# 1. Map coloring

- We have to test each adjacent pair to see if colors of the two countries are the same; each such test takes Theta(1) time, so the total is Theta(m).
Since each country can have three different colors, there are 3

^{n}possible colorings, for a total cost of Theta(3^{n}m).Now each country after the first has at most two possible colorings (since one is excluded by an earlier neighbor). So there are at most 2

^{n-1}colorings, which gives a cost of O(2^{n-1}m) = O(2^{n}m). This is much better than Theta(3^{n}m), since it's easy to show that it's o(3^{n}m).*This upper bound is in fact the best we can do without further optimizations: Consider a map in which every country is adjacent to every other. With n > 3, this clearly can't be colored with only three colors. But the algorithm will try 2*^{n-1}colorings anyway, because it has no mechanism to exclude bad colorings except the test at the end.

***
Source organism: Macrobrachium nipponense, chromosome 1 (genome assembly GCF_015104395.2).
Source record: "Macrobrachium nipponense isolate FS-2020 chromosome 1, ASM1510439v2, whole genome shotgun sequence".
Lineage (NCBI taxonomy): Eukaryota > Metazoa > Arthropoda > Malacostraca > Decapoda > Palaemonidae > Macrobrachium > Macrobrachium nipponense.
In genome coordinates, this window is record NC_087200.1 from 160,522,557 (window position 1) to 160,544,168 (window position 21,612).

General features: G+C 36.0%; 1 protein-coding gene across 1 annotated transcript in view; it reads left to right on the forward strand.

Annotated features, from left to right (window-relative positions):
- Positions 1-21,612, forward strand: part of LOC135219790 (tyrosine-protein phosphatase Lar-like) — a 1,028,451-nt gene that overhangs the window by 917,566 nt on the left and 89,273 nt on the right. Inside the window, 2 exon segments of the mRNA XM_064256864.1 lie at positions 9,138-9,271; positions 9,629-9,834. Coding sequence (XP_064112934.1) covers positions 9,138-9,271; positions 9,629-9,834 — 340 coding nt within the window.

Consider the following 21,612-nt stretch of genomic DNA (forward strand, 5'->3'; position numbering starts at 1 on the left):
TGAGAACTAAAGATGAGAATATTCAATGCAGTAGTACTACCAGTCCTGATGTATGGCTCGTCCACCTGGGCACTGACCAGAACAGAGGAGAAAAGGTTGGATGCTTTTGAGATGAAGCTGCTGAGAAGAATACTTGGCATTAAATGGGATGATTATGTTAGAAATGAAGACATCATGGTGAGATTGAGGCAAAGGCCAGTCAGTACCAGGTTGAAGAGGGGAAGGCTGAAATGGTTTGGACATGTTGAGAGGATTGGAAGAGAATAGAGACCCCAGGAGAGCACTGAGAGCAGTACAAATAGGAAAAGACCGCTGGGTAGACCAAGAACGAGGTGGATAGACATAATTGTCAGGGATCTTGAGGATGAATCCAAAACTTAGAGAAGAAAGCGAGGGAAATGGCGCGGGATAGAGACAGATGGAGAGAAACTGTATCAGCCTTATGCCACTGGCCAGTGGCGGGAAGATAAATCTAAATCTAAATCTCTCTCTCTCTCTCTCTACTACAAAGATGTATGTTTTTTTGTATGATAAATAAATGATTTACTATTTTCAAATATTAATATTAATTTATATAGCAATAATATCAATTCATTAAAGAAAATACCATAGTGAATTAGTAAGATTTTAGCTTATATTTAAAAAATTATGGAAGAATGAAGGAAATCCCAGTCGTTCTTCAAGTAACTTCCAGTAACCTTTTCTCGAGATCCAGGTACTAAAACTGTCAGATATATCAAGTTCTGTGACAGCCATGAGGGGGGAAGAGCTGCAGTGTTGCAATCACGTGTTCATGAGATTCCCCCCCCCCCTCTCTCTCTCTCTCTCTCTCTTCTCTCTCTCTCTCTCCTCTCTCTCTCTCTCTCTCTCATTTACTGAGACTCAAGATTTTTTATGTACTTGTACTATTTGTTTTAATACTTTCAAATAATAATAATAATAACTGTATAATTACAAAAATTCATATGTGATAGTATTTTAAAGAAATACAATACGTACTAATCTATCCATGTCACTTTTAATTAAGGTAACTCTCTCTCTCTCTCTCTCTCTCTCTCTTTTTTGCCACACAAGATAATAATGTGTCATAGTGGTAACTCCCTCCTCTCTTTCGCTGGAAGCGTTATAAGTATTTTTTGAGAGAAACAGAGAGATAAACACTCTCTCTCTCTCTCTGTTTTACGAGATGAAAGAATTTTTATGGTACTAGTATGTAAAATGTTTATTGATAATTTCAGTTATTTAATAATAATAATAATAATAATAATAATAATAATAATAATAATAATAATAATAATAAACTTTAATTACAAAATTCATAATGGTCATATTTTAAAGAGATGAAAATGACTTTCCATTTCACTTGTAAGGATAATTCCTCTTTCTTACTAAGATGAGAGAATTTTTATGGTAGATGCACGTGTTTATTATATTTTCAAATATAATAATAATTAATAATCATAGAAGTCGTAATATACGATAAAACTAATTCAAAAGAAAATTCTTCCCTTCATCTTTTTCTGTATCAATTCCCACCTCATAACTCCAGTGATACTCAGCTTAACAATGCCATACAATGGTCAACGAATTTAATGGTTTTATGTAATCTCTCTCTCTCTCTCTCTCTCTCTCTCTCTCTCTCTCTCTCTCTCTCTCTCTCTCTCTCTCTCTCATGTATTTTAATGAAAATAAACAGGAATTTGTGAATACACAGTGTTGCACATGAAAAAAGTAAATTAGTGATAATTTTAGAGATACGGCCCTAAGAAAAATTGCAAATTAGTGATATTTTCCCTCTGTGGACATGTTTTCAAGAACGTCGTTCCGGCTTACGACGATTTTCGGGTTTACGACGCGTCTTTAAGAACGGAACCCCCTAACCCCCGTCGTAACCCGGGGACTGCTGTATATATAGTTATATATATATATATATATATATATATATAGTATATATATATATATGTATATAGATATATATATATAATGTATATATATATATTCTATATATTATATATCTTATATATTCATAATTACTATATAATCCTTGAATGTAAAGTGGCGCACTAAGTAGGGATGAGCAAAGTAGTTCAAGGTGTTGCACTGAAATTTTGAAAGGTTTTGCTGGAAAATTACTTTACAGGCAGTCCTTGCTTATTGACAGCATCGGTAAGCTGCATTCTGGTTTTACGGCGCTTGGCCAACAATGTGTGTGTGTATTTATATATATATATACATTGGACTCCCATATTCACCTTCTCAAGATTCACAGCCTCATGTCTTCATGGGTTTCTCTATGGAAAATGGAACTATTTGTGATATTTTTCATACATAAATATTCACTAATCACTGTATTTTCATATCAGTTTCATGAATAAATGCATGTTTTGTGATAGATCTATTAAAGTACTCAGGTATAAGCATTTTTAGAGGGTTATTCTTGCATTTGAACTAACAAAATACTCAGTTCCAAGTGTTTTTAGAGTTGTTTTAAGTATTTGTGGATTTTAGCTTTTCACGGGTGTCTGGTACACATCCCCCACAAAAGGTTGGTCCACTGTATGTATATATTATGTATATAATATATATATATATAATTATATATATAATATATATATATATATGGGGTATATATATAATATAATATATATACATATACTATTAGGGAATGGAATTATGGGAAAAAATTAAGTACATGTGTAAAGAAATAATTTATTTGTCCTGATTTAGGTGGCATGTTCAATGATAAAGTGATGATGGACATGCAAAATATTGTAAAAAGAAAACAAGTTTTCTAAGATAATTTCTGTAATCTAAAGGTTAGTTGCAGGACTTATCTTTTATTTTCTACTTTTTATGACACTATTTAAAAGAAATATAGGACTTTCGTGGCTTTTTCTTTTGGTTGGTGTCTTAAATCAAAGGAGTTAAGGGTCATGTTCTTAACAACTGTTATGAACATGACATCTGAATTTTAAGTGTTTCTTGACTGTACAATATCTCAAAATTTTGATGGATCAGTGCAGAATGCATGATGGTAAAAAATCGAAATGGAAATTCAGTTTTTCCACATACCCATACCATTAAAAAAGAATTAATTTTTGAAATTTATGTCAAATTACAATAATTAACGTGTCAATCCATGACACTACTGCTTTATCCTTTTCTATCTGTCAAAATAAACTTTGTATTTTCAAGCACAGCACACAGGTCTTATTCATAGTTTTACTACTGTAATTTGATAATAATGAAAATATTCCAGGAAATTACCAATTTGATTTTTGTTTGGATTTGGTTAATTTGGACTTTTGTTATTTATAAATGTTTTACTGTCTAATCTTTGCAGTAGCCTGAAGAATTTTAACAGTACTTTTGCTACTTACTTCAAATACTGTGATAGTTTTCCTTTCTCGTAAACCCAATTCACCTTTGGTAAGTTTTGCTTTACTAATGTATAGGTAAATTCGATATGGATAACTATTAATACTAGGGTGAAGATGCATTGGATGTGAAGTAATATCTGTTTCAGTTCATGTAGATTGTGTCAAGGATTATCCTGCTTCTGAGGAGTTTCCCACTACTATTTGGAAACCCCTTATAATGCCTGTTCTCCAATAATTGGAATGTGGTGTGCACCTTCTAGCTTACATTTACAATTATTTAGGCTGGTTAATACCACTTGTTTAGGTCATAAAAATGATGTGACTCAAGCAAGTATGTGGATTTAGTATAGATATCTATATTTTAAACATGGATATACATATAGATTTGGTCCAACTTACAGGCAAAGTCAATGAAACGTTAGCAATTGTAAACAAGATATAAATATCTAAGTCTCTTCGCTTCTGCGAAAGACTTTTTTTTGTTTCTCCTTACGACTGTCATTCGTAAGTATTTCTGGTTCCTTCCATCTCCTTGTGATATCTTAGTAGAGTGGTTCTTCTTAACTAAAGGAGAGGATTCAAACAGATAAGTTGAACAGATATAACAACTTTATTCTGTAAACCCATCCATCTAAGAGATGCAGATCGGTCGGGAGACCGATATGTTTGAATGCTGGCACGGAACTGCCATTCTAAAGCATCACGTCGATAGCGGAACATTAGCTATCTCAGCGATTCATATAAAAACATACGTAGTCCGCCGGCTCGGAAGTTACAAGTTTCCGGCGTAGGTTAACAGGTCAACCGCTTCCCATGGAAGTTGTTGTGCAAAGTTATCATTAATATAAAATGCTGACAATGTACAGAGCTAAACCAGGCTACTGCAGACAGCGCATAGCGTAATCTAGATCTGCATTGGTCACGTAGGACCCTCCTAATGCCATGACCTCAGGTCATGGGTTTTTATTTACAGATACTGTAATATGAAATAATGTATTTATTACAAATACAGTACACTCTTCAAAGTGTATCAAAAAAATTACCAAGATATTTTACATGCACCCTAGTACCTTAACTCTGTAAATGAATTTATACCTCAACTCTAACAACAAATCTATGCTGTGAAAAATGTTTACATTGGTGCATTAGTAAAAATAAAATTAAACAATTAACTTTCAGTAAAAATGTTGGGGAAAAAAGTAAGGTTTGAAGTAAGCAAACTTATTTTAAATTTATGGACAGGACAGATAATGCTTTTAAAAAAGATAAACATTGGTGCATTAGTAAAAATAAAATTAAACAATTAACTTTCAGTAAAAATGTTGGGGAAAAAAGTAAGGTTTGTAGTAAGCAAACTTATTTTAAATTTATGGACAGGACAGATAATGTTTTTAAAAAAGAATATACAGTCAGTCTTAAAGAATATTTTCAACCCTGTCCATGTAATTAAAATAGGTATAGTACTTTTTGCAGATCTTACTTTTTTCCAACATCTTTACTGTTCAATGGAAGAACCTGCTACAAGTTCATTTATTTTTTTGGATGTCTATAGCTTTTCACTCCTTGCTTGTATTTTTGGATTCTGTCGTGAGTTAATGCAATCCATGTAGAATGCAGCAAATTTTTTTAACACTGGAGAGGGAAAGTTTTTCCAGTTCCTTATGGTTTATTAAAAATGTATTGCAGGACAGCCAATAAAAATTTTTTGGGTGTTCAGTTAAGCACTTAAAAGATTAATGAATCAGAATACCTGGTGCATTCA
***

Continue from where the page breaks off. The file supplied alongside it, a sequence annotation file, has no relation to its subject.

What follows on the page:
# 2. Suspicion

It's not clear that we can do much better than BruteForce for this. The simplest BruteForce approach generates all n

^{k}possible conspiracies (or, strictly speaking, all n choose k, but this is Theta(n^{k})) and tests each one by probing each of k(k-1)/2 links in Theta(k^{2}) = Theta(1) time, for a total cost of Theta(n^{k}) in the worst case.The above algorithm can be trivially modified to find all conspiracies; the only additional cost is the cost of generating the output, but this is again bounded by Theta(n

^{k}).

Faster algorithms are welcome! Correct algorithms that run in time bounded by a polynomial whose exponent does not depend on k qualify for substantial extra credit.